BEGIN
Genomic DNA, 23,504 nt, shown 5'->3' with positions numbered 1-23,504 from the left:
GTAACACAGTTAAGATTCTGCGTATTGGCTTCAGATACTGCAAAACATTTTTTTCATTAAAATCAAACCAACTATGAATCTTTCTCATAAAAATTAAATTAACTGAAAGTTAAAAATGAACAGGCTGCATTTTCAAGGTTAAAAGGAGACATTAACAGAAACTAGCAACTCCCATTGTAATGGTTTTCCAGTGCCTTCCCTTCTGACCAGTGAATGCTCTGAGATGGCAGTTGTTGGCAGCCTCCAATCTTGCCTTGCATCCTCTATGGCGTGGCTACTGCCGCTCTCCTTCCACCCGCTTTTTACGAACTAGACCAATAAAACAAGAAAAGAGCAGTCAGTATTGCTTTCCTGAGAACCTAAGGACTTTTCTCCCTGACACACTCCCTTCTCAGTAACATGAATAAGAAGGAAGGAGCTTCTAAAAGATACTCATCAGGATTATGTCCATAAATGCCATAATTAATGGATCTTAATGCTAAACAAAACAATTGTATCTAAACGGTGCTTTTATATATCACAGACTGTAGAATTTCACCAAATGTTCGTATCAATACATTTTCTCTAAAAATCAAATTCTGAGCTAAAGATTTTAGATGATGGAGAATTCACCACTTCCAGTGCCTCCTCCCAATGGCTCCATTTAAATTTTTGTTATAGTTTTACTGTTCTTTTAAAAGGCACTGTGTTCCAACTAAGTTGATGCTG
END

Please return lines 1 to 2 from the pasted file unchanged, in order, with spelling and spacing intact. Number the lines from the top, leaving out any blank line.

Genomic DNA, 23,504 nt, shown 5'->3' with positions numbered 1-23,504 from the left:
GTAACACAGTTAAGATTCTGCGTATTGGCTTCAGATACTGCAAAACATTTTTTTCATTAAAATCAAACCAACTATGAATCTTTCTCATAAAAATTAAATTAACTGAAAGTTAAAAATGAACAGGCTGCATTTTCAAGGTTAAAAGGAGACATTAACAGAAACTAGCAACTCCCATTGTAATGGTTTTCCAGTGCCTTCCCTTCTGACCAGTGAATGCTCTGAGATGGCAGTTGTTGGCAGCCTCCAATCTTGCCTTGCATCCTCTATGGCGTGGCTACTGCCGCTCTCCTTCCACCCGCTTTTTACGAACTAGACCAATAAAACAAGAAAAGAGCAGTCAGTATTGCTTTCCTGAGAACCTAAGGACTTTTCTCCCTGACACACTCCCTTCTCAGTAACATGAATAAGAAGGAAGGAGCTTCTAAAAGATACTCATCAGGATTATGTCCATAAATGCCATAATTAATGGATCTTAATGCTAAACAAAACAATTGTATCTAAACGGTGCTTTTATATATCACAGACTGTAGAATTTCACCAAATGTTCGTATCAATACATTTTCTCTAAAAATCAAATTCTGAGCTAAAGATTTTAGATGATGGAGAATTCACCACTTCCAGTGCCTCCTCCCAATGGCTCCATTTAAATTTTTGTTATAGTTTTACTGTTCTTTTAAAAGGCACTGTGTTCCAACTAAGTTGATGCTG